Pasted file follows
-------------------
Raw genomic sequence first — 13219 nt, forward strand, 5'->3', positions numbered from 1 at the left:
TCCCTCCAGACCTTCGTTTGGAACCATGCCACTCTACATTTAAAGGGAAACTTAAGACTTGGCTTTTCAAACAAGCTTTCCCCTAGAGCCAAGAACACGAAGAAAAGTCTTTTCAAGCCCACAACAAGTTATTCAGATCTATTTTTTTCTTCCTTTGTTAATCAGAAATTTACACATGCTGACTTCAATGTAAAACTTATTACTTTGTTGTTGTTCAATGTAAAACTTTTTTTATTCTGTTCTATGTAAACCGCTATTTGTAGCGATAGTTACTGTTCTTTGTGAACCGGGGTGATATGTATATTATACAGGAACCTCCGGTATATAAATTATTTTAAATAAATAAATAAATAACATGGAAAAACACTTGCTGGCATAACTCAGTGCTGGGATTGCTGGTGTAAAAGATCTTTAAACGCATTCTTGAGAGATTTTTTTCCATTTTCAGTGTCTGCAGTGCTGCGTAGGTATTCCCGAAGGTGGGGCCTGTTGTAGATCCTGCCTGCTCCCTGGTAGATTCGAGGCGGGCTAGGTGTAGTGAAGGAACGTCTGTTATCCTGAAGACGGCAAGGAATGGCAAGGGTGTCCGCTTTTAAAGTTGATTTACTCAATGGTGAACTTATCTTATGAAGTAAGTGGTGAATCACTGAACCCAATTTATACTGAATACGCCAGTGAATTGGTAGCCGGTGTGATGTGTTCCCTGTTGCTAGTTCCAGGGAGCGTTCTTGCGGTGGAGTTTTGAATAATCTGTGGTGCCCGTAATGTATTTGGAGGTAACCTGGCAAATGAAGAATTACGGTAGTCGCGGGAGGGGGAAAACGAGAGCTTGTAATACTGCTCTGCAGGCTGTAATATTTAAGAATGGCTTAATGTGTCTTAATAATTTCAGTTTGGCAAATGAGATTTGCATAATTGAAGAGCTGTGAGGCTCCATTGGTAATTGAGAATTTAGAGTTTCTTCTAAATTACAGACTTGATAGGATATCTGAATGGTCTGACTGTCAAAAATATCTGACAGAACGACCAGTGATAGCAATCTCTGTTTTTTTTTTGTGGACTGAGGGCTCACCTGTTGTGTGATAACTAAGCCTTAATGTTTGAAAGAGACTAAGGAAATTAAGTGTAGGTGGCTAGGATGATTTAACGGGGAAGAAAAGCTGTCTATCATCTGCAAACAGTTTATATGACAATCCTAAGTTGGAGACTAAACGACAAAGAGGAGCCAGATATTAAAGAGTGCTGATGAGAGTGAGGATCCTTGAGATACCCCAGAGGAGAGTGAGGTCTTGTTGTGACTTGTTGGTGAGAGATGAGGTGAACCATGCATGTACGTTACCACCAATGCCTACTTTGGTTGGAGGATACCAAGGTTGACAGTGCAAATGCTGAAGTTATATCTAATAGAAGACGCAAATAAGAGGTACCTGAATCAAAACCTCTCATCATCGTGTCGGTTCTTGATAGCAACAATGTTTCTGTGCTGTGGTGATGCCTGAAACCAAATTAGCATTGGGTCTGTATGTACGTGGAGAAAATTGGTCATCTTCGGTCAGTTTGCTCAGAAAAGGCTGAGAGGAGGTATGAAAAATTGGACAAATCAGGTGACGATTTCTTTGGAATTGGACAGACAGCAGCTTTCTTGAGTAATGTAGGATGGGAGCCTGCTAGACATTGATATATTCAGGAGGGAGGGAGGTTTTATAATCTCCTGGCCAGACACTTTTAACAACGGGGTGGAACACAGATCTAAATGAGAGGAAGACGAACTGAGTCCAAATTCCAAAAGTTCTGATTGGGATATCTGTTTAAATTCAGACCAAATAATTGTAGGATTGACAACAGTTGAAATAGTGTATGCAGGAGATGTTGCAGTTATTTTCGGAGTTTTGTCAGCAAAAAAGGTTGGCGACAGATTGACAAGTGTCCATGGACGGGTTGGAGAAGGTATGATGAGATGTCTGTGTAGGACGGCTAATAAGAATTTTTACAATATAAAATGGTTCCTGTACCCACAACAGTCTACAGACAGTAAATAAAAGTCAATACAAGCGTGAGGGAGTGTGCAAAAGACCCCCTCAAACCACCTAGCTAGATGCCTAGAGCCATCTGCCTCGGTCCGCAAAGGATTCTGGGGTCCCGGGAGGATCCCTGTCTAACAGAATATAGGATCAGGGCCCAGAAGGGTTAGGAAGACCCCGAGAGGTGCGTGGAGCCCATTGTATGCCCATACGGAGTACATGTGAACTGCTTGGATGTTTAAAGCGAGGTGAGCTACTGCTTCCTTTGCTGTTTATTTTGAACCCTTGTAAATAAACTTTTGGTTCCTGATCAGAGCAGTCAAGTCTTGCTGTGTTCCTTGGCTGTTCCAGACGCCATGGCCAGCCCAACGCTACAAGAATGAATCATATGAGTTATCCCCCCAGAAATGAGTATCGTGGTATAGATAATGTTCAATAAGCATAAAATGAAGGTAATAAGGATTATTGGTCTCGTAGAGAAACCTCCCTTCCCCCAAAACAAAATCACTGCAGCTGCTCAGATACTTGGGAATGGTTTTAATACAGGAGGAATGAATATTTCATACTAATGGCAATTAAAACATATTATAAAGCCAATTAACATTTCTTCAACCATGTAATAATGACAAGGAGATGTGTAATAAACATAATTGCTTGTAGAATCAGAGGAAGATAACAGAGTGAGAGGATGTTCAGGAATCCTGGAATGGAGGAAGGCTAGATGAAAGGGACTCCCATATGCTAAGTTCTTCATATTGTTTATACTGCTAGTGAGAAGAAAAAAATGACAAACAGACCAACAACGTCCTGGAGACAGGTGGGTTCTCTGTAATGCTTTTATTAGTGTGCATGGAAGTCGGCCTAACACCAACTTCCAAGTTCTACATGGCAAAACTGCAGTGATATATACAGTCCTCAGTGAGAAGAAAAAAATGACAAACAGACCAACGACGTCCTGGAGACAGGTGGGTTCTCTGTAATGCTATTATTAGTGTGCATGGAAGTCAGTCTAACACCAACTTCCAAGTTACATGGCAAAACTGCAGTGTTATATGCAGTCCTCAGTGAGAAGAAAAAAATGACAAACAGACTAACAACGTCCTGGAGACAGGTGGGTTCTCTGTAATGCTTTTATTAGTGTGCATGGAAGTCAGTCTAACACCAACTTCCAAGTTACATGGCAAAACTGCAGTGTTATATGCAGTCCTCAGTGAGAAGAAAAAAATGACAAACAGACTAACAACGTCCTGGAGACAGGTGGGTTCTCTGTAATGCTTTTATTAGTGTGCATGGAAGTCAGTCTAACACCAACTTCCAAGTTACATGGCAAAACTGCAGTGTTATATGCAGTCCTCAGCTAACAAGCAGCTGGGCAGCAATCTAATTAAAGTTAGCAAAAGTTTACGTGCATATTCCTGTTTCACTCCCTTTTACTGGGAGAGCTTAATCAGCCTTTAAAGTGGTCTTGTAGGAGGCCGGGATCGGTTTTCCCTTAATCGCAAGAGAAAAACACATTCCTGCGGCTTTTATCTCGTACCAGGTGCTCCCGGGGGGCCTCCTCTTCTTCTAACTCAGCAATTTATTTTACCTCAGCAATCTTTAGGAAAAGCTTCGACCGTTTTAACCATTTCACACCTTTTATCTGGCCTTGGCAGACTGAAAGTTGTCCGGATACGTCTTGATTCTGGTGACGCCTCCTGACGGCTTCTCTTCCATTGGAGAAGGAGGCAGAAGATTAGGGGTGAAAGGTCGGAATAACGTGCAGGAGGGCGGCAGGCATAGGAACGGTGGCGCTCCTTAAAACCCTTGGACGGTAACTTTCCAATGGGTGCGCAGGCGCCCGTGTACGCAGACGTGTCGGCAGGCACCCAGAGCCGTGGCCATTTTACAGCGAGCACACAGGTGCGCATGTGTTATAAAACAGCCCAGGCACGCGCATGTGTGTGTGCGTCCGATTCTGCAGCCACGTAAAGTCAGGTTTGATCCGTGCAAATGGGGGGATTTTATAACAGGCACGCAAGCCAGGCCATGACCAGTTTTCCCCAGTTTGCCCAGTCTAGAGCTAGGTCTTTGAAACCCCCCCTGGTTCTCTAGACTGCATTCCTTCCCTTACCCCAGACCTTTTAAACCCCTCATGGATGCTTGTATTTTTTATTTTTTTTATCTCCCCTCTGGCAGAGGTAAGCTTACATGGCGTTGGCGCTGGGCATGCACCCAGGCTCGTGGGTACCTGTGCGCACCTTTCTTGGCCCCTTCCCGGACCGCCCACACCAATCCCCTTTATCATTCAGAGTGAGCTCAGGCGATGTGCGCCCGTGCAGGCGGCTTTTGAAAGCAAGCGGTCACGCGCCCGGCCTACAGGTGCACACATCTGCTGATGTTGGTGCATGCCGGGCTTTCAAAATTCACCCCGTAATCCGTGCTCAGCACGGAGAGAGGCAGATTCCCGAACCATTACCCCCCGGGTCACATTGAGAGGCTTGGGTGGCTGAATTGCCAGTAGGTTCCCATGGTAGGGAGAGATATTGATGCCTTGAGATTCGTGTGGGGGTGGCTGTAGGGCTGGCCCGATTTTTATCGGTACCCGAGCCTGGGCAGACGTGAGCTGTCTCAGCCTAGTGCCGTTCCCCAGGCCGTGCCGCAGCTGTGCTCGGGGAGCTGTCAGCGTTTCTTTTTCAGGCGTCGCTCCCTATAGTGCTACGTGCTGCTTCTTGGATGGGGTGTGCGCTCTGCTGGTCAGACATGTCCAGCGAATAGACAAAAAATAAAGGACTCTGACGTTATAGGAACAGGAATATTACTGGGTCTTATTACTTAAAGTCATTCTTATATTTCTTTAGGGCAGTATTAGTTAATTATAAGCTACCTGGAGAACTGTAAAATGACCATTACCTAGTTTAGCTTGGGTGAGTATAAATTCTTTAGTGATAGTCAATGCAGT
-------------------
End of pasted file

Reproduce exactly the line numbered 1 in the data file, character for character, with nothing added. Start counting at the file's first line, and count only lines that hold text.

Raw genomic sequence first — 13219 nt, forward strand, 5'->3', positions numbered from 1 at the left: